SCIUTTO: You're the perfect person to ask this, Mike Rogers, to distinguish between the politics and the intelligence here on this, right, because there were missteps in this country as well in terms of getting on top of this early.

When you see the Trump administration so aggressively go after China and now, frankly, it's talking about punishing China for this series of sanctions, et cetera, is that largely based on the facts of this, or is there a political motivation here as well in terms of diverting responsibility?

ROGERS: So I'm going to guess that the intelligence has shown that China knew and didn't disclose it to -- not only to their communities, but to the world. So there was some delay in them understanding the severity of this and not have full reporting. That's why they didn't want scientists on the ground. They were trying to control again the public opinion of what this was.

The intelligence so far has claimed that they don't believe it was lab made. It's a manmade event. So the real question, and I think why you see these questioning around the -- around the world is, did they, in fact, know about it, were they -- did they bring it in for testing. And that doesn't mean they released it, it just means they were testing on it. So those things I just don't think are yet determined.

I do think if you're going to make this claim, at the least the administration should be doing is briefing that intelligence, those cables to the appropriate members of Congress so that you have a whole, unified effort here.


ROGERS: Having the United States fighting each other about who shot who in Wuhan is not helpful at all. SCIUTTO: Yes.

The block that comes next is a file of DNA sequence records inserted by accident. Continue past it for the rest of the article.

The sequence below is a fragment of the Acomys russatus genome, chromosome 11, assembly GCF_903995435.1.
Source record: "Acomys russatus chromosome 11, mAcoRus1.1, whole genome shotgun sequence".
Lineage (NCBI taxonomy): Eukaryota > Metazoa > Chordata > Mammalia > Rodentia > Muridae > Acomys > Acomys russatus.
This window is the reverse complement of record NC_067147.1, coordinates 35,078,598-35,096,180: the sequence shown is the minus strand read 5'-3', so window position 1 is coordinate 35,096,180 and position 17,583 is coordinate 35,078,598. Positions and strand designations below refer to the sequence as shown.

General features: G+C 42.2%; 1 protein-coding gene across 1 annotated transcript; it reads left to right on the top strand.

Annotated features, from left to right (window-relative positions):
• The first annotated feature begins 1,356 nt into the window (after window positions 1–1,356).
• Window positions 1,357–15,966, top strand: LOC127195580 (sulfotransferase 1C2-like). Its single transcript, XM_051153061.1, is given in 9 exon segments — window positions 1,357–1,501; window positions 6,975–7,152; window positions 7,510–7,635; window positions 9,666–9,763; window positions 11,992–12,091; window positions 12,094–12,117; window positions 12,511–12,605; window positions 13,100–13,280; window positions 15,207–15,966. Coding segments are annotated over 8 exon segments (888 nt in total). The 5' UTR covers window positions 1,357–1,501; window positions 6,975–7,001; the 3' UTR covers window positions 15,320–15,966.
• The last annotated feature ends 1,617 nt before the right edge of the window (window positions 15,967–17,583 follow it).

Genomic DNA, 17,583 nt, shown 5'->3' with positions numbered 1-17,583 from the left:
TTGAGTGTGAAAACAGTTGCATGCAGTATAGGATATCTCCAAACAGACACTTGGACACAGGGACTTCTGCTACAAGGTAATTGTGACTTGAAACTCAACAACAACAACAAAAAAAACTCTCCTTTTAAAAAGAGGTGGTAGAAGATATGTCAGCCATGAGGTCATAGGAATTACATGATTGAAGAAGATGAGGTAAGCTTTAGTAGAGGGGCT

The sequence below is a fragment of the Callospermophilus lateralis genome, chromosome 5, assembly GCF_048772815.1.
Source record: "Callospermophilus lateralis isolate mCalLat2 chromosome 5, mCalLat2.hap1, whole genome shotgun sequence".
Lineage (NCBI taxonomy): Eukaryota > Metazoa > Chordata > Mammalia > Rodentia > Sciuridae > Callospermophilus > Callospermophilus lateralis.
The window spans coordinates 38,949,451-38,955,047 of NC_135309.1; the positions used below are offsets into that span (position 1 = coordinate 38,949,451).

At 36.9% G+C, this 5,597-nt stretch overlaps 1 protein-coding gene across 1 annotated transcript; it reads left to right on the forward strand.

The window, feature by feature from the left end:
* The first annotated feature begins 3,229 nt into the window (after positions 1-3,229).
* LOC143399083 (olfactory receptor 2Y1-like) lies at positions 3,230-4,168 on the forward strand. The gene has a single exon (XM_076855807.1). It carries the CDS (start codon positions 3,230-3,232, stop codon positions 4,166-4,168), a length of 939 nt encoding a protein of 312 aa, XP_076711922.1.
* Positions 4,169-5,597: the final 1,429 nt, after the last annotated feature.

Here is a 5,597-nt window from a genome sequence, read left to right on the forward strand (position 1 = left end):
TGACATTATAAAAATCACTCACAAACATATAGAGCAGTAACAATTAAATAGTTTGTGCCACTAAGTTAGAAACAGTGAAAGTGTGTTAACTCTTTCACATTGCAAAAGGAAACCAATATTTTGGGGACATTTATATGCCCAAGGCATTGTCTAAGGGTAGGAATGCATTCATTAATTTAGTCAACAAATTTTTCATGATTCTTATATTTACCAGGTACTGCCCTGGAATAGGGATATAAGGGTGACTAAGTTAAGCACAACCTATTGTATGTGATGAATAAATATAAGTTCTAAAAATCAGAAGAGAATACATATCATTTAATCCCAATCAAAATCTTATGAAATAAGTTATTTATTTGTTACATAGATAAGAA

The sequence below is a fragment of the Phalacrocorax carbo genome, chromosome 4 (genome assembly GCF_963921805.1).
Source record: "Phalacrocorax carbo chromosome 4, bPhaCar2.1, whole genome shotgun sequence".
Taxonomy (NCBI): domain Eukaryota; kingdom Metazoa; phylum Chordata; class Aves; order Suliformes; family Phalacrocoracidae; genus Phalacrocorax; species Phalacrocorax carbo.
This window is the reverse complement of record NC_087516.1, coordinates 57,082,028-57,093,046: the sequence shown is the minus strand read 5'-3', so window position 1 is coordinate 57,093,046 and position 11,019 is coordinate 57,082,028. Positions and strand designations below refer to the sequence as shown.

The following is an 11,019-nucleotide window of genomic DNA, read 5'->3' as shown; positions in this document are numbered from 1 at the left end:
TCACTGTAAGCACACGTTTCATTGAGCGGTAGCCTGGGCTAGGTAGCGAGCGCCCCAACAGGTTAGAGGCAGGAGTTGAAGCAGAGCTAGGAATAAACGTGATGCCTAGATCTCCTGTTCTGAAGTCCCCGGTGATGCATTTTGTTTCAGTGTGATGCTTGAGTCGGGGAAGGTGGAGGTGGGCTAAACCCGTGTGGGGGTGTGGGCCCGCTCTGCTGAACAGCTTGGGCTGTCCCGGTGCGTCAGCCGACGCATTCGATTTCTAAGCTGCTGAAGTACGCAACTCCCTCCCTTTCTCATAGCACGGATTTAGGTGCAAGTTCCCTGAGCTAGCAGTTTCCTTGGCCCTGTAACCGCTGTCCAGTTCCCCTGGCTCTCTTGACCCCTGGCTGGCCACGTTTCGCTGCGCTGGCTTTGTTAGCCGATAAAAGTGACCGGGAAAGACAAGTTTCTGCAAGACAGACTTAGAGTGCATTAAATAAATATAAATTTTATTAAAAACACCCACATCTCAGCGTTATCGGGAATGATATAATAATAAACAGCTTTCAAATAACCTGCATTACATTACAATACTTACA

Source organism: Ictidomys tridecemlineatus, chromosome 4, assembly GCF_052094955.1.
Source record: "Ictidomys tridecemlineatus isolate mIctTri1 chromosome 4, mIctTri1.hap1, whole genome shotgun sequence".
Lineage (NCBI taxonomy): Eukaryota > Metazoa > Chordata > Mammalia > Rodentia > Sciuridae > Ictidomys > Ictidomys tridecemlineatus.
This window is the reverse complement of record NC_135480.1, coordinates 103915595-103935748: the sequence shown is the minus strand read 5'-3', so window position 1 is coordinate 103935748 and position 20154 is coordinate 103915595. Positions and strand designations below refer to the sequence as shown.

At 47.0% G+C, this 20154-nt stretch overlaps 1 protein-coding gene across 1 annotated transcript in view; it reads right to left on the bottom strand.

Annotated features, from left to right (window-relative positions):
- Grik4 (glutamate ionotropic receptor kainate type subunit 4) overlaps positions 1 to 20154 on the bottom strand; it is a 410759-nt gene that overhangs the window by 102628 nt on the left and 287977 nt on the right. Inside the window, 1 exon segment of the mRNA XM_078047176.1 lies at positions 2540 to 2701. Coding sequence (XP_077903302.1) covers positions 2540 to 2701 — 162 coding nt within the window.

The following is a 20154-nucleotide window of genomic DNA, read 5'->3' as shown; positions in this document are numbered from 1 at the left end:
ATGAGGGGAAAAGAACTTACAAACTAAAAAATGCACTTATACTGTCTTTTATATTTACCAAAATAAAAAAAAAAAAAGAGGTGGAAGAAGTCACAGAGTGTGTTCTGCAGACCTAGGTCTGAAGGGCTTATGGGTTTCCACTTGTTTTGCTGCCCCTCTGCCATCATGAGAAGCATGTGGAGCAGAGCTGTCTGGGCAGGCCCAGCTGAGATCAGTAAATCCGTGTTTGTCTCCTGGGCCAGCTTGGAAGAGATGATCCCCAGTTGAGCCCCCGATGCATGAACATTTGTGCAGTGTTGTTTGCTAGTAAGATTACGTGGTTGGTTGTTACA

And those kinds of briefings, administration to the relevant committees, are ones that have become less common in this administration on sensitive intelligence.

David Culver, I'm curious there, because there were -- there were questions inside China, were there not, early on, about the degree of this. You had that crackdown on some of the first doctors and officials who raised a red flag about the virus, although China eventually turned it around.

Are there questions among the Chinese public right now about the origin of this outbreak?

CULVER: Any sort of questions that surface now are quickly censored, if they're brought up on Chinese social media. But you're absolutely right, early on, and this is part of the broader narrative that has played out here, even with Chinese media, some of those with a more independent streak traditionally, were breaking stories about cover- up, silencing of whistleblowers and some of the dire need for medical supplies at the front lines.


Medical personnel saying that they were going into battle so to speak, without armor. Something that was repeated in the U.S. and elsewhere just a few months later.

But what has been portrayed here is that that was a local government misstep. And so it was the local government that was behind that cover-up. They have been pushed aside. The central government stepped in and, Jim, when that happened, all sort of questioning of how they handled it had stopped. And that has continued to be halted.